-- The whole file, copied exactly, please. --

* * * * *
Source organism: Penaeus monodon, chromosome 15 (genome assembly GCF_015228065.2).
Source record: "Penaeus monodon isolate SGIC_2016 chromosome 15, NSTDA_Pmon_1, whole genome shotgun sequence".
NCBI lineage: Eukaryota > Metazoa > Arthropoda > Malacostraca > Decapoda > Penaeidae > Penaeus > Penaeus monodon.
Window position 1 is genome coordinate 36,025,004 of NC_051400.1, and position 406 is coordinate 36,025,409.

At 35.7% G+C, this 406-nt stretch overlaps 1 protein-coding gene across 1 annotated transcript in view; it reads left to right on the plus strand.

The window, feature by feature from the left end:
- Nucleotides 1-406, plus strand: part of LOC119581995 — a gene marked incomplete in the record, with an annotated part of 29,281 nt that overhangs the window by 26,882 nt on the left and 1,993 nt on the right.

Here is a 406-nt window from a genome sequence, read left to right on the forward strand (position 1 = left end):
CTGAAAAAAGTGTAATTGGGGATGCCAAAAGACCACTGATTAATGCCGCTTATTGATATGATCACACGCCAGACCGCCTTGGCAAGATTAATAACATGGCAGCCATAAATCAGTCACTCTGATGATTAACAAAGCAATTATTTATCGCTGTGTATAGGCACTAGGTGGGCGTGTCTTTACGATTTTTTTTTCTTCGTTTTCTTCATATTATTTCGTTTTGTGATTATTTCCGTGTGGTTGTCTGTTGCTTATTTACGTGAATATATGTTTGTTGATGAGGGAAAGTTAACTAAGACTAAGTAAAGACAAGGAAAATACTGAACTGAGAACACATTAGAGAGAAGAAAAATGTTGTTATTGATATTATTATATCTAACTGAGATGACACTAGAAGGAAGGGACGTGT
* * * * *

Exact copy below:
Source organism: Penaeus monodon, chromosome 15 (genome assembly GCF_015228065.2).
Source record: "Penaeus monodon isolate SGIC_2016 chromosome 15, NSTDA_Pmon_1, whole genome shotgun sequence".
NCBI lineage: Eukaryota > Metazoa > Arthropoda > Malacostraca > Decapoda > Penaeidae > Penaeus > Penaeus monodon.
Window position 1 is genome coordinate 36,025,004 of NC_051400.1, and position 406 is coordinate 36,025,409.

At 35.7% G+C, this 406-nt stretch overlaps 1 protein-coding gene across 1 annotated transcript in view; it reads left to right on the plus strand.

The window, feature by feature from the left end:
- Nucleotides 1-406, plus strand: part of LOC119581995 — a gene marked incomplete in the record, with an annotated part of 29,281 nt that overhangs the window by 26,882 nt on the left and 1,993 nt on the right.

Here is a 406-nt window from a genome sequence, read left to right on the forward strand (position 1 = left end):
CTGAAAAAAGTGTAATTGGGGATGCCAAAAGACCACTGATTAATGCCGCTTATTGATATGATCACACGCCAGACCGCCTTGGCAAGATTAATAACATGGCAGCCATAAATCAGTCACTCTGATGATTAACAAAGCAATTATTTATCGCTGTGTATAGGCACTAGGTGGGCGTGTCTTTACGATTTTTTTTTCTTCGTTTTCTTCATATTATTTCGTTTTGTGATTATTTCCGTGTGGTTGTCTGTTGCTTATTTACGTGAATATATGTTTGTTGATGAGGGAAAGTTAACTAAGACTAAGTAAAGACAAGGAAAATACTGAACTGAGAACACATTAGAGAGAAGAAAAATGTTGTTATTGATATTATTATATCTAACTGAGATGACACTAGAAGGAAGGGACGTGT